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-   -   Grob Twin Astir getting "stuck" in a slip (http://www.aviationbanter.com/showthread.php?t=278739)

Kenn Sebesta September 28th 20 01:35 PM

Grob Twin Astir getting "stuck" in a slip
 
I was flying my club's Twin Astir and noticed that if I put it into the deepest slip I can, by first pushing the rudder all the way to the floor and then compensating for yaw by using opposite bank, the plane doesn't come out of the slip very willingly. I have to actually put opposite rudder to get the desired timeliness of response.

On anything powered I've ever flown, as well as for my one flight in a 2-33, the planes snap out of the slip on their own. By removing rudder pressure, the plane reduces slip accordingly. I've certainly never had to *push* on the opposite rudder to resume normal flight.

Of course, those planes have super boxy and wide fuselages, whereas the Grob has a much finer shape. The Grob also has a smallish rudder and vertical stabilizer compared to, say, a Cessna.

Lastly, the Grob has a T-tail, which could lead to some weird airflow issues, but typically I associate T-tails with attitude control issues, not yaw.

Anyone seen this kind of behavior? If so, is this normal for all fine fuselages, or is this unique to the Twin Astir?

P.S. This doesn't happen in shallow slips, there seems to be a knee in the flight behavior.

Steve Leonard[_2_] September 28th 20 02:25 PM

Grob Twin Astir getting "stuck" in a slip
 
Have you tried it both directions? The rudder is hinged on one side on the Twin Astir, so it likely behaves differently one way versus the other. It has to do with stalling the vertical fin. If you push right rudder, the tail of the plane moves to the left. The relative wind tries to stay parallel to the centerline of the rudder, so it is coming at the fin from the left. As you increase rudder deflection to the right, you are able to increase the AOA on the vertical fin enough to stall the right side of the vertical fin, which will pull the rudder full to the right. I am guessing that you can do this with a slip with rudder into the hinged side, and not the other way around. Why? The airflow can stay attached on the non hinge side due to the gentle radius at the fin to rudder transition, but not on the hinge side due to the abrupt change in contour at the fin/rudder. Since the flow stays attached, the rudder has a bit more authority in one direction than the other, so you can generate more sideslip and get into what is often called "rudder lock". This is where, as you described, the rudder stays completely deflected one direction, and you have to push, maybe very firmly, to get it to come back to center. But once centered again, it behaves normally.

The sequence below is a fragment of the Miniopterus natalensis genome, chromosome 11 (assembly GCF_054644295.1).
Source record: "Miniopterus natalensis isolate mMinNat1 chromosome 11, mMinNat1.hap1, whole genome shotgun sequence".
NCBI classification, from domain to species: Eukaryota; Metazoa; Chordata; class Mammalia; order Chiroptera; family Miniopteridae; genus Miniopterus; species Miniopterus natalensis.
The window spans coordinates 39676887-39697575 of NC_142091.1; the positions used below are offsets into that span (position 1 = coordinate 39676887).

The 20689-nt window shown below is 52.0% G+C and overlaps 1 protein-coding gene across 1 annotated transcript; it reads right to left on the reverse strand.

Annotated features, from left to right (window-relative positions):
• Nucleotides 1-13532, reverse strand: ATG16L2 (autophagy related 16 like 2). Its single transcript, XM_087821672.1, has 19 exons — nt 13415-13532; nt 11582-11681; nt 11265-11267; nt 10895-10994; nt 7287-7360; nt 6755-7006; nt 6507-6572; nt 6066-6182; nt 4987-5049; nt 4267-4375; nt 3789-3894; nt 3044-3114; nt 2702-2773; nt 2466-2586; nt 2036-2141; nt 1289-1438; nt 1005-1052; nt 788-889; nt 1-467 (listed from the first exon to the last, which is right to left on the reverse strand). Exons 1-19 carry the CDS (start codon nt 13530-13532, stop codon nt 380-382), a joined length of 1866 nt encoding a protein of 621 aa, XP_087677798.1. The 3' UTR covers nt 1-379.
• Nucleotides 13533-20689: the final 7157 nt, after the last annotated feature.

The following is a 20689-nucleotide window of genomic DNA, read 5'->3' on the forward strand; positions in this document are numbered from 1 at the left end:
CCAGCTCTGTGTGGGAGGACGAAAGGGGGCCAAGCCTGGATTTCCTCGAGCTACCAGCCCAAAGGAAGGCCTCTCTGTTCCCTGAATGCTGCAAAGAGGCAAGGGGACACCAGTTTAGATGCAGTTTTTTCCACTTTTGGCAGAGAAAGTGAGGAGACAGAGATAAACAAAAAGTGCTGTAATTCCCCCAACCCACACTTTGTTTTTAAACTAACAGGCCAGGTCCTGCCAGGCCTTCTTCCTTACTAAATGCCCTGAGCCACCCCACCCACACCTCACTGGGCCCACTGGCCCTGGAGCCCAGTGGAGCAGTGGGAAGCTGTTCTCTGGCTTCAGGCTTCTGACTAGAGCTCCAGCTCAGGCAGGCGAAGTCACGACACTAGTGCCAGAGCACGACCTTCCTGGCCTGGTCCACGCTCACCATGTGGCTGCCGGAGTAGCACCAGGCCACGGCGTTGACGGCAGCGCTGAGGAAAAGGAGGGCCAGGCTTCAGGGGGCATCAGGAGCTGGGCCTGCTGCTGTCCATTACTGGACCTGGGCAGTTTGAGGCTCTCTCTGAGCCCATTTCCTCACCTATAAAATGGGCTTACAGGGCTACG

It is not unique to the Twin Astir, but seems to be more common on planes with a side hinged rudder.

Steve Leonard

Matthew Scutter September 28th 20 02:32 PM

Grob Twin Astir getting "stuck" in a slip
 
On Monday, September 28, 2020 at 2:35:39 PM UTC+2, Kenn Sebesta wrote:
I was flying my club's Twin Astir and noticed that if I put it into the deepest slip I can, by first pushing the rudder all the way to the floor and then compensating for yaw by using opposite bank, the plane doesn't come out of the slip very willingly. I have to actually put opposite rudder to get the desired timeliness of response.

On anything powered I've ever flown, as well as for my one flight in a 2-33, the planes snap out of the slip on their own. By removing rudder pressure, the plane reduces slip accordingly. I've certainly never had to *push* on the opposite rudder to resume normal flight.

Of course, those planes have super boxy and wide fuselages, whereas the Grob has a much finer shape. The Grob also has a smallish rudder and vertical stabilizer compared to, say, a Cessna.

Lastly, the Grob has a T-tail, which could lead to some weird airflow issues, but typically I associate T-tails with attitude control issues, not yaw.

Anyone seen this kind of behavior? If so, is this normal for all fine fuselages, or is this unique to the Twin Astir?